Plaintiffs present no proof that Judith Ann Taft, who allegedly sublet her apartment in New York and became a resident of London, was a nonresident at the time she purchased her shares in the cooperative. Nor have plaintiffs demonstrated that Taft's shares were transferred to a non-New York resident before the date of the closing of the sale of the apartment to the cooperative corporation. Such evidence might demonstrate that upon completion of ultimate distribution of the shares of the cooperative, they were not wholly in the hands of New York residents, in which case the intrastate exemption would not apply. SEC v. Hillsborough Invest. Corp., 173 F. Supp. 86, 88-89 (D.N.H. 1958). In addition, plaintiffs seek to prove that various tenants are not New York residents because individuals of the same name are listed in telephone directories in other states. Obviously, such "evidence" is insufficient to prove that any tenants are nonresidents of New York.
For these reasons, we deny plaintiffs' request to strike the defendants' affirmative defense based on § 3(a)(11), and hold that the defendant sponsor met the requirements of that exception and therefore was exempt from the registration provisions of the 1933 securities act. Our conclusion is buttressed by the fact that the offering here was a local financing done by a local business.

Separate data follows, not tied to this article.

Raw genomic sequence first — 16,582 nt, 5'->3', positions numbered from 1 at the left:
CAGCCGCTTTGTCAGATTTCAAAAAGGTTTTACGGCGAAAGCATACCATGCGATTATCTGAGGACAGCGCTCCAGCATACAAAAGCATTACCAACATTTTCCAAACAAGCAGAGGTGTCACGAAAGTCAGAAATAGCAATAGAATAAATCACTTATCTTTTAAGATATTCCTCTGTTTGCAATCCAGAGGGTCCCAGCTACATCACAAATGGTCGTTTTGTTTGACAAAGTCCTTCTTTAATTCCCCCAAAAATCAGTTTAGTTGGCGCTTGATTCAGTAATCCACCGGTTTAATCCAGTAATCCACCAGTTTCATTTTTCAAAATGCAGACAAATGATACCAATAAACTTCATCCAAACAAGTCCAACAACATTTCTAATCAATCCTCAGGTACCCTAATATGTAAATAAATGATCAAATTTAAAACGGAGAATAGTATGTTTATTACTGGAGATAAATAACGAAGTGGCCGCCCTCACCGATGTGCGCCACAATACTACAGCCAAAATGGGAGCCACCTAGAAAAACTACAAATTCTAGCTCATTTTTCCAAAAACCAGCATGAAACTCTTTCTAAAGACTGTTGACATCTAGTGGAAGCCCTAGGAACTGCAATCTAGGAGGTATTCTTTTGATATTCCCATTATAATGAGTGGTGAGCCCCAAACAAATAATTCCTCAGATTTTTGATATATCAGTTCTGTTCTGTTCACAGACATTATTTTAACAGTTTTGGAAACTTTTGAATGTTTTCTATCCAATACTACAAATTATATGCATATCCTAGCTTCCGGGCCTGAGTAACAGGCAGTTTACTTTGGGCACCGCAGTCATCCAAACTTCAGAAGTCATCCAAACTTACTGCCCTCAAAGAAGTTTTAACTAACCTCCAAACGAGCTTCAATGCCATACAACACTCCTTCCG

The offering was not made to any prospective tenant, but rather primarily to residents in the apartment. The partnership's principal place of doing business was New York and its sole purpose was to create the cooperative housing corporation in New York.
Plaintiffs' first cause of action also alleges violations of § 17 of the Securities Act of 1933 and § 10(b) of the Securities Exchange Act of 1934.
Defendants are subject to liability for rescission of securities sales under these sections even though they are exempt from the requirements of registration under § 5 of the Securities Act of 1933. Pawgan v. Silverstein, 265 F. Supp. 898, 900 (S.D.N.Y. 1967). See also SEC Securities Act Release No. 4877 (Aug. 8, 1967).
We deny plaintiffs' motion for summary judgment with respect to these sections of the federal securities laws because we find that there are factual issues in dispute, primarily regarding the materiality of certain alleged misrepresentations and omissions in the prospectus, offering plan and its amendments. Whether a misrepresentation or omission in a prospectus is material depends on whether it is something about which "an average prudent investor ought reasonably to be informed before purchasing the security . . ." Demarco v. Edens, 390 F.2d 836, 840 (2d Cir. 1968), citing 17 C.F.R. 230.405(1).
And generally, the issue of materiality, "resting as it does upon the reaction of a 'reasonable man,' cannot be decided by summary judgment." Johns Hopkins University v. Hutton, 422 F.2d 1124, 1129 (4th Cir. 1970).
In the instant case, plaintiffs allege that the sponsor's offering statement contains numerous omissions of patently material facts. Plaintiffs maintain that the materiality of the alleged omissions is conclusively demonstrated by the fact that they are purportedly required to be set forth in an offering statement by § 352-e of the General Business Law of New York State.